On 25 July 1593, Henry IV of France converted to Catholicism.
Henry was raised as a member of the Huguenot or Calvinist faith in France at a time in which there was much conflict between Catholics and Protestants. Just six days after his wedding in Paris in 1572, the Saint Bartholomew’s Day Massacre took place during which several thousand Protestants who had come to Paris for the wedding were killed. Henry saved his own life by converting to Catholicism, but would return to Protestantism after he escaped Paris in 1576.
In 1584, he became the heir to the French throne. While Henry was given aid by Elizabeth I in his quest to claim the throne from his Catholic opponents, Henry decided that adoption of Catholicism was the best way to gain the support of the French population. Legend purports him claiming, “Paris is well worth a Mass”. He would proclaim his conversion at the Church of Saint Denis.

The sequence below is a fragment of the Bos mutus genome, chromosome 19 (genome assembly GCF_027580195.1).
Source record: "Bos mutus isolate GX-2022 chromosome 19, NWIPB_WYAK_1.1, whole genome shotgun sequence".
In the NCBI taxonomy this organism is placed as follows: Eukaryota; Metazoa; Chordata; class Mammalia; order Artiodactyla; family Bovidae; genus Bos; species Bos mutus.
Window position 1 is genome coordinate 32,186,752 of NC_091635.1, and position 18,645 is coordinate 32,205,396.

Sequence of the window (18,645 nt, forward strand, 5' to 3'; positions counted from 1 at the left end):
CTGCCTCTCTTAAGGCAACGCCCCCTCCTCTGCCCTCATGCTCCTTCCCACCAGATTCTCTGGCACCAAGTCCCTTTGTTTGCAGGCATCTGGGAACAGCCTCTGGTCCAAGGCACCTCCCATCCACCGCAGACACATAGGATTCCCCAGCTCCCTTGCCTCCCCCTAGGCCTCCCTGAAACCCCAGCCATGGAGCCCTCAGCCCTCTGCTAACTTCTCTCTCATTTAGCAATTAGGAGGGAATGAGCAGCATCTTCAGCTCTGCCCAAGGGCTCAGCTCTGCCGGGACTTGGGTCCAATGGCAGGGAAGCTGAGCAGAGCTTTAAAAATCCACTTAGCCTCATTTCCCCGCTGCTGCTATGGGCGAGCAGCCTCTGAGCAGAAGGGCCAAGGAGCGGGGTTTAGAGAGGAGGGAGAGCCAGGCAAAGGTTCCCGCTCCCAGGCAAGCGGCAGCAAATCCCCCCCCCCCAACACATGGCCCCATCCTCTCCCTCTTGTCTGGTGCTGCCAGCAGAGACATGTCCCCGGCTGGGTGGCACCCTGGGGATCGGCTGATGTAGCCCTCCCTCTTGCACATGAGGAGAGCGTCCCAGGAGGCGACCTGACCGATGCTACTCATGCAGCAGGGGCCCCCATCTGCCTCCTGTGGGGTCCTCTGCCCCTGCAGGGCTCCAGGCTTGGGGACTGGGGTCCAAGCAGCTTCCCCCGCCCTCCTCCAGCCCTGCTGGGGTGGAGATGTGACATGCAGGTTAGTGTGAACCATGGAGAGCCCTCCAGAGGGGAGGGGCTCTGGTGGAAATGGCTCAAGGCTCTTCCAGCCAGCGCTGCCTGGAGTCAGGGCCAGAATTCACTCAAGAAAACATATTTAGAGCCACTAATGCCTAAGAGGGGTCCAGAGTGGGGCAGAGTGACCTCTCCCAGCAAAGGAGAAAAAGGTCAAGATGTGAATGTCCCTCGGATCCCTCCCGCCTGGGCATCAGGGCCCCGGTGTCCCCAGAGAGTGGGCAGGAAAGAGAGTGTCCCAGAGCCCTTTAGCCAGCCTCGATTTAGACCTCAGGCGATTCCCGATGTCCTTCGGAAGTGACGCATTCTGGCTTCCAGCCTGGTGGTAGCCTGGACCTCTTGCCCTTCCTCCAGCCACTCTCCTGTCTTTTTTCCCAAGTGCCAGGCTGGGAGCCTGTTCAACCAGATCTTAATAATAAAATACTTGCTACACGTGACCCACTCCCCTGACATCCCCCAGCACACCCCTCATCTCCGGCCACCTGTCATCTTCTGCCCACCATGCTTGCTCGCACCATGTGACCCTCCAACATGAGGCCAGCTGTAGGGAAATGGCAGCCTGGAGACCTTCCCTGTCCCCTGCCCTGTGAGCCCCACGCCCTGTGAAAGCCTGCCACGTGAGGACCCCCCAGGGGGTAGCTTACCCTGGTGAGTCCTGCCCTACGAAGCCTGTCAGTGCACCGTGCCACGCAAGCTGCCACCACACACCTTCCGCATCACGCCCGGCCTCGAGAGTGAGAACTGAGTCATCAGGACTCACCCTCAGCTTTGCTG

While his conversion earned him the hostility of England, it did give him the support he needed to become king and he was crowned King of France on 27 February 1594. Still, he did not forget his Protestant roots and would later issue the Edict of Nantes which gave limited toleration to the Huguenots in France and bring an end to the French Wars of Religion.